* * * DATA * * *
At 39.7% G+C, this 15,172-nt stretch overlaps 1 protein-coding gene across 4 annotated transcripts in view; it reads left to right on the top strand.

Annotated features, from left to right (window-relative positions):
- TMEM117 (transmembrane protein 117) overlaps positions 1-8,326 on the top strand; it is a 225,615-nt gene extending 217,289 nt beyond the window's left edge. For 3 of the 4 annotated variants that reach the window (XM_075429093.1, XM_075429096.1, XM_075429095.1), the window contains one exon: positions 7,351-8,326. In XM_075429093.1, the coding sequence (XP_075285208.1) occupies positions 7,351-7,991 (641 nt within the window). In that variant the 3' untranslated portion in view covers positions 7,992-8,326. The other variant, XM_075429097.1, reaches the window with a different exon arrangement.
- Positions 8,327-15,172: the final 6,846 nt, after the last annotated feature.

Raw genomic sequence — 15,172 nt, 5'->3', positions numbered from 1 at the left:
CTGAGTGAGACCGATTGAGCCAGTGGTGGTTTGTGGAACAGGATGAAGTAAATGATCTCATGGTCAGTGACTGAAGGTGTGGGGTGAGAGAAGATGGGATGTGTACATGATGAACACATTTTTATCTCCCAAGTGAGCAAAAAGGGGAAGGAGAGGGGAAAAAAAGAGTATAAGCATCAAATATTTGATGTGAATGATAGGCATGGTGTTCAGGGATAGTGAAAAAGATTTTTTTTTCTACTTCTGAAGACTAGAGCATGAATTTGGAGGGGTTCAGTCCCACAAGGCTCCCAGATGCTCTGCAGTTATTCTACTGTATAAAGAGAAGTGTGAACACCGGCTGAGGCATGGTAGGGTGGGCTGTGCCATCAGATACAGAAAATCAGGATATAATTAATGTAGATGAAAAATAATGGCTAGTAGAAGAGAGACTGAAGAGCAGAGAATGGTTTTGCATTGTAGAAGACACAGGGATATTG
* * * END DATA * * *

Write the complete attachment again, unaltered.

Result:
At 39.7% G+C, this 15,172-nt stretch overlaps 1 protein-coding gene across 4 annotated transcripts in view; it reads left to right on the top strand.

Annotated features, from left to right (window-relative positions):
- TMEM117 (transmembrane protein 117) overlaps positions 1-8,326 on the top strand; it is a 225,615-nt gene extending 217,289 nt beyond the window's left edge. For 3 of the 4 annotated variants that reach the window (XM_075429093.1, XM_075429096.1, XM_075429095.1), the window contains one exon: positions 7,351-8,326. In XM_075429093.1, the coding sequence (XP_075285208.1) occupies positions 7,351-7,991 (641 nt within the window). In that variant the 3' untranslated portion in view covers positions 7,992-8,326. The other variant, XM_075429097.1, reaches the window with a different exon arrangement.
- Positions 8,327-15,172: the final 6,846 nt, after the last annotated feature.

Raw genomic sequence — 15,172 nt, 5'->3', positions numbered from 1 at the left:
CTGAGTGAGACCGATTGAGCCAGTGGTGGTTTGTGGAACAGGATGAAGTAAATGATCTCATGGTCAGTGACTGAAGGTGTGGGGTGAGAGAAGATGGGATGTGTACATGATGAACACATTTTTATCTCCCAAGTGAGCAAAAAGGGGAAGGAGAGGGGAAAAAAAGAGTATAAGCATCAAATATTTGATGTGAATGATAGGCATGGTGTTCAGGGATAGTGAAAAAGATTTTTTTTTCTACTTCTGAAGACTAGAGCATGAATTTGGAGGGGTTCAGTCCCACAAGGCTCCCAGATGCTCTGCAGTTATTCTACTGTATAAAGAGAAGTGTGAACACCGGCTGAGGCATGGTAGGGTGGGCTGTGCCATCAGATACAGAAAATCAGGATATAATTAATGTAGATGAAAAATAATGGCTAGTAGAAGAGAGACTGAAGAGCAGAGAATGGTTTTGCATTGTAGAAGACACAGGGATATTG